Guildhall Library and the Veterans of the Arctic Convoys

We were interested to view the programme ‘An Arctic Convoy Disaster’ on BBC Two last week as the Lloyd’s Marine Collection held at Guildhall Library includes sources recording the journeys of vessels involved in these convoys.

Under attack from both German U-boats and the extreme climactic conditions whilst taking vital supplies on the route between Britain and Northern Russia, meant that life on the Arctic convoys was particularly harsh and dangerous. Churchill is believed to have called it ‘the worst journey in the world’. The convoys carried desperately needed munitions, fuel, food and medical supplies. Around 3,000 sailors and 104 merchant vessels were lost on these Arctic convoys which ran between 1941 and 1945.

In spite of the hardships and sacrifices endured by the merchant seamen and other service personnel, it has taken a very long time for a formal award to be made. However, in December 2012 the UK Government announced a new medal for veterans of the Second World War Arctic convoys to be named the ‘Arctic Star’.  It is awarded for ‘service of any length’, north of the Arctic Circle, during World War II. The Royal Mint has now produced the medal and it is thought that around 120,000 men from across the services will be eligible to claim it.

Those applying for the medal are required to demonstrate knowledge of the vessels on which the merchant seaman served and crucially to provide evidence of where those ships travelled. For the Arctic Star award this is evidence that the ship took part in an operation or convoy north of the Arctic Circle. Staff at Guildhall Library have been pleased to assist some of the medal claimants (or their families if it is a posthumous claim). 

Some of the seamen (or their families) hold their Continuous Discharge Book which shows their service record, but as they carried this with them at sea, it was vulnerable to loss or damage. In the absence of this, details of service can be gained from the Merchant Navy Registers of Service held by the National Archives at Kew. 

Once the claimant has a list of vessel names and the dates served, they can contact Guildhall Library for the relevant Lloyd’s Voyage Record Cards (VRCs). Copies of the VRCs are accepted by the MOD who grant the award (forms available from Veterans UK).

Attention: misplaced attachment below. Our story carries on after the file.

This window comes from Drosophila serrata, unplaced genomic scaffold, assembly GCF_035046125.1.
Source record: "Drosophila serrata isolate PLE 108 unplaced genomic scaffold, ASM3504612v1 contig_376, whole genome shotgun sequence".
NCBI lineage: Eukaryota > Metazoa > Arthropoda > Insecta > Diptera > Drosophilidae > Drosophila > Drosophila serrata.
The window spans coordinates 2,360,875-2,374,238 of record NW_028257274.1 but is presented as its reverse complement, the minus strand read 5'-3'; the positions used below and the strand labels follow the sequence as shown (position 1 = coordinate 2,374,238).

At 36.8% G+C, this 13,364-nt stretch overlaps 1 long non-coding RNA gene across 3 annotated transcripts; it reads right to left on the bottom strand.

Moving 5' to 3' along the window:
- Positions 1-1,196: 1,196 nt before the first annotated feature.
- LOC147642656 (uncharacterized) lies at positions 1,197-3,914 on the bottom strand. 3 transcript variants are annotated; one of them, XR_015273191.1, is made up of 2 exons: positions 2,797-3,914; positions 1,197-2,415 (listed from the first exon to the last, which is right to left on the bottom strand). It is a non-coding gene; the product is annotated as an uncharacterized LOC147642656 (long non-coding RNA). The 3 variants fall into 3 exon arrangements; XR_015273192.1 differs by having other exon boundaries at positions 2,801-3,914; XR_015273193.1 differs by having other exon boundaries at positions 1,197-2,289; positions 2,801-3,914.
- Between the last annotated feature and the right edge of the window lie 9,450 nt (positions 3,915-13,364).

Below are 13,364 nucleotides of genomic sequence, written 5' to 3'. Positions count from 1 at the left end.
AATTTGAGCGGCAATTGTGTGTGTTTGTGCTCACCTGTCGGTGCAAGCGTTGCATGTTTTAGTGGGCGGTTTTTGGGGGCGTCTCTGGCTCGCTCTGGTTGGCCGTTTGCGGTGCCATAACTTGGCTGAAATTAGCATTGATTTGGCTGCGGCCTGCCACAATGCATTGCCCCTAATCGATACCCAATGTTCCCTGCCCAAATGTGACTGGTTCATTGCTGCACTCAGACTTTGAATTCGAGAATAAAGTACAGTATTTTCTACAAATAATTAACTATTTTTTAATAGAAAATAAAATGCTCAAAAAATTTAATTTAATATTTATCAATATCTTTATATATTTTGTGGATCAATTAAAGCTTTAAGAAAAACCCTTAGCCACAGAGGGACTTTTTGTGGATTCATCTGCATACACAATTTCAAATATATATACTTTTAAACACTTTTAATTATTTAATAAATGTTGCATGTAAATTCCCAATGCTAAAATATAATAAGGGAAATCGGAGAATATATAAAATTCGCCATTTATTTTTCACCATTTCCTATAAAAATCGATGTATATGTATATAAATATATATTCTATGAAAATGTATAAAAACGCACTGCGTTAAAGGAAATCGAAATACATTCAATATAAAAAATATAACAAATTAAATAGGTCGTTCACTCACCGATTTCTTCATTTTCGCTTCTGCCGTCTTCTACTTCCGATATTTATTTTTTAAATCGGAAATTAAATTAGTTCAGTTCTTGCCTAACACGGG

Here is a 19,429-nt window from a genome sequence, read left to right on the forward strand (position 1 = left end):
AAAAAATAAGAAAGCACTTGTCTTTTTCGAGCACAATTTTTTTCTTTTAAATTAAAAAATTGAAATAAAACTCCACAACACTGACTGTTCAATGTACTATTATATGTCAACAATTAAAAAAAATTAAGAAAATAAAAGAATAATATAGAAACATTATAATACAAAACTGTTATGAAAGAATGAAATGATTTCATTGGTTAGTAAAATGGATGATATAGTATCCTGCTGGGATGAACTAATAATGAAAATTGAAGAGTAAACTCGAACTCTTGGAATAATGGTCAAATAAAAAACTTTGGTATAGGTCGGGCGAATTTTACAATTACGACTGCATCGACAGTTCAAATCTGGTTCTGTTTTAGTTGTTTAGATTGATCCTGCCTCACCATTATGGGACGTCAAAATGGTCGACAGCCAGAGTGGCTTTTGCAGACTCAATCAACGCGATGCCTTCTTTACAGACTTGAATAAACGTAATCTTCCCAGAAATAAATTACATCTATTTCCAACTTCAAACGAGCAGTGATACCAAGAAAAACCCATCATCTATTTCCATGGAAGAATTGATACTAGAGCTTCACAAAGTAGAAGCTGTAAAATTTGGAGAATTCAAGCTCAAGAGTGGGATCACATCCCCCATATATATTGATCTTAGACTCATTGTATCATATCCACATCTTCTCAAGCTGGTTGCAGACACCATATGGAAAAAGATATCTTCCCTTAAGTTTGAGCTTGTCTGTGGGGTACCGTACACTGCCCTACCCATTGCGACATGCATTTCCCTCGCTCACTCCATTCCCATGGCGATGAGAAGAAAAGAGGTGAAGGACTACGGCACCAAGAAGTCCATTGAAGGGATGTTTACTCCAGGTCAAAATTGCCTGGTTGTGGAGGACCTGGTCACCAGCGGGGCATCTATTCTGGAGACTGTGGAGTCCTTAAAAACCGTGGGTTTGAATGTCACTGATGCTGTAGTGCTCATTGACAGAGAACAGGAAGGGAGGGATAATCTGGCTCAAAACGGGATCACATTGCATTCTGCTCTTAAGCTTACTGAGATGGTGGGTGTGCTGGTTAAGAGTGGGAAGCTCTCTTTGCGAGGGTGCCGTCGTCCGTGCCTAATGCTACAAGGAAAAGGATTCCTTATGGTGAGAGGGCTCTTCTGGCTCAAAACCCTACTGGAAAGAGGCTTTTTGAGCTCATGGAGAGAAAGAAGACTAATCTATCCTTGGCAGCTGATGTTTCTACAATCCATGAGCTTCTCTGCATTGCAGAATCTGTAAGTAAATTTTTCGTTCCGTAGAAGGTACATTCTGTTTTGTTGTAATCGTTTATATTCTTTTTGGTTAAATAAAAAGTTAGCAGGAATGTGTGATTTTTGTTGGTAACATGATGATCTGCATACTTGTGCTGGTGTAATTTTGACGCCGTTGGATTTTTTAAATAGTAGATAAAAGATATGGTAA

The VRCs at Guildhall Library are for merchant vessels and usually give vessel name, port of registration, net tonnage and name of master. They cover c1927 – c1975 and form an index to shipping movements in Lloyd’s List. Dates of arrivals and sailings and port abbreviations are given on the cards which generally give the user everything they need without the need to look at Lloyd’s List itself. There is also brief reference to shipping incidents and casualties.

Here is one side of a VRC for the ‘Empire Howard’ which took part in the Arctic Convoy PQ 14. As you can see she arrived at Reykjavik, Iceland on the 31st March 1942. Arrivals are written in black ink.  She sailed Reykjavik (red ink) on the 8th April but was torpedoed and sunk on the 20th April 1942 (blue ink). Look closely and you will be able to see the port abbreviations for Loch Ewe, Reykjavik, Iceland and Murmansk (and others); this wasn’t the first time the ship had made this challenging journey.

ArcticStar

We are amazed by the approachability and good humour of the people who contact us. They lived through terrifying experiences and are brave and cheerful in talking about their war service. We also witness the heart-warming goodwill shown by people volunteering for various organisations helping the merchant seamen make their long overdue medal claims.

Guildhall Library holds many printed items that may help you find out more about the convoys of World War II. A list of books on this subject can be found on our online catalogue: http://is.gd/arcticcon. Further information about the Lloyd’s Marine Collection and the Voyage Record Cards (VRCs) held at Guildhall Library can be found on our website: http://is.gd/LMCol. Visitors need to give at least three working days’ notice for us to locate VRCs for up to ten vessels at a time. The cards can also be copied and posted (charges apply) to enquirers. 

Applications for the medal can be made via www.veterans-uk.info/arctic_star_index.htm or write to: The Arctic Star, MOD Medal Office, Imjin Barracks, Innsworth, Gloucester, GL3 1HW.

Jeanie Smith
Assistant Librarian

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